Make new traditions and meet loved ones where they are
Just because the holidays may not be the same doesn’t mean you can’t have fun! Make new traditions and meet your loved ones where they are!

Resources for Coping with Grief

Coping with grief is not easy, but you do not have to do it alone! There are loads of resources and networks available to help you cope. Check out some of my favorites below:

  • The Caregiver Forum is a place where you can post questions and read through others’ comments and threads. This is a great place to build a network of support.
  • Free Webinar on Ambiguous Loss and Grief
  • Use the Alzheimer’s Society Checklist to help you live positively with ambiguous loss and grief.
  • Check out the incredible community on social media for grievers. There are plenty of pages for you to find your tribe. Start by looking up the hashtags #grief and #dementiasupport.

Helping Loved Ones and Residents Cope With Grief

Lastly, it is important to note that your residents will experience grief too. Your residents, even those living with dementia, grieve. We all grieve. Try to be a listening ear for your residents and acknowledge their feelings about the changes they are experiencing. Your residents living with dementia may show their grief through anger, agitation, weepiness, isolating behaviors, and more. The best thing you can do is validate their feelings, whether you can understand what that is or not, and validate that they are having a hard time and that it is okay to be struggling. Remind them that you are there to support them.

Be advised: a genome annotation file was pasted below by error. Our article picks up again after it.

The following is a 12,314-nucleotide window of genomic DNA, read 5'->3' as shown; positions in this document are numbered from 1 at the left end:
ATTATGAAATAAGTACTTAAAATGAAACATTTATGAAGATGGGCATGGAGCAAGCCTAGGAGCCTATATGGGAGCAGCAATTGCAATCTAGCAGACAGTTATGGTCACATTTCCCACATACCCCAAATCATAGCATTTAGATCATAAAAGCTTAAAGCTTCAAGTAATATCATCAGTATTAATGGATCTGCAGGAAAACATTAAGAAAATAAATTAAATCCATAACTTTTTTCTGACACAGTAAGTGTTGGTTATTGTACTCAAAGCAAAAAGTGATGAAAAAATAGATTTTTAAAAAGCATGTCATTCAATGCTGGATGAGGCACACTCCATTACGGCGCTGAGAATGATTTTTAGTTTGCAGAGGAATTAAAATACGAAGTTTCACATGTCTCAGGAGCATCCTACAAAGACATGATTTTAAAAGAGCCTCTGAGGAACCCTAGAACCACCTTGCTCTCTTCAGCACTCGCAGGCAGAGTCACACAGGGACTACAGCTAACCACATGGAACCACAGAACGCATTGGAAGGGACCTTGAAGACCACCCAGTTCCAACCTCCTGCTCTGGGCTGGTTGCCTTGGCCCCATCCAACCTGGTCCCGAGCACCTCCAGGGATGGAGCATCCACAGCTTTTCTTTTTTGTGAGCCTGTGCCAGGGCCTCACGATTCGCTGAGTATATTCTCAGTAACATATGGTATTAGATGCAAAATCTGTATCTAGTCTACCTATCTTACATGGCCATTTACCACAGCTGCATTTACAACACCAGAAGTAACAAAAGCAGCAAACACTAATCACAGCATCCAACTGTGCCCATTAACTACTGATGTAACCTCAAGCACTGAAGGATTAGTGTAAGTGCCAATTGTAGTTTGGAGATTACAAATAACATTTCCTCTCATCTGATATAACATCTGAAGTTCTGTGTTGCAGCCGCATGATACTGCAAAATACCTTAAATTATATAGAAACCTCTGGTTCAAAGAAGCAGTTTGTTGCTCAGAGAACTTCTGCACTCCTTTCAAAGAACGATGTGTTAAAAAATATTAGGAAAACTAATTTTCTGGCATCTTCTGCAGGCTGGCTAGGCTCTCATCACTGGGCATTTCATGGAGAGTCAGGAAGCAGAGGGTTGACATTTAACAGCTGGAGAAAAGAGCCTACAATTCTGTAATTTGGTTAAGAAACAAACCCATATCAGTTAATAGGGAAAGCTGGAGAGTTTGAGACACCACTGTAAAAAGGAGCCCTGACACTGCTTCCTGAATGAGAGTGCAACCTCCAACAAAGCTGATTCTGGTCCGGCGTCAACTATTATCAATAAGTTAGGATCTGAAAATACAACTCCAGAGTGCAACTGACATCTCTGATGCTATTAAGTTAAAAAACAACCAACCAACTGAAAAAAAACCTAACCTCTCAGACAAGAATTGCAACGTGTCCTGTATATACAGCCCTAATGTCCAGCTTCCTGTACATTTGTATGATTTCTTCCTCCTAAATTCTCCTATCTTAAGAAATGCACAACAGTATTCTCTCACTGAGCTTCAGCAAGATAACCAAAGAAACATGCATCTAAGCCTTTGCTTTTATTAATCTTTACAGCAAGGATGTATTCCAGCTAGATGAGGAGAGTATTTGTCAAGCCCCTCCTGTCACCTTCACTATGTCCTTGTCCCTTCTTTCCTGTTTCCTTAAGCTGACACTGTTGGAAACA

The Alzheimer’s Association goes into depth on the ways to cope with grief and loss, which are listed below:

  • Face your feelings.
  • Prepare to experience feelings of loss more than once.
  • Claim the grieving process as your own.
  • Talk with someone.
  • Combat feelings of isolation and loneliness.
  • Join a support group.
  • Know that some people may not understand your grief.
  • Accept yourself.
  • Take care of yourself.

Grief is an emotion that impacts every single one of us. You are not alone! By talking openly about our feelings of grief, we can change the narrative and begin moving towards a healthier tomorrow.

Dear Dementia Darling

Do you have any questions for me? I want to invite you to reach out to me with any questions you have about caregiving, iN2L + LifeLoop, dementia, and more! I will answer them through videos that you can access through our systems and on social media (@dementiadarling). Your questions can help other caregivers on their caregiving journey. Let’s support each other. I look forward to answering your questions! 😊

Spectrum of Care - Dementia Darling
Carrie Aalberts, also known as Dementia Darling, is a certified Dementia Practitioner and Montessori Dementia Care Professional.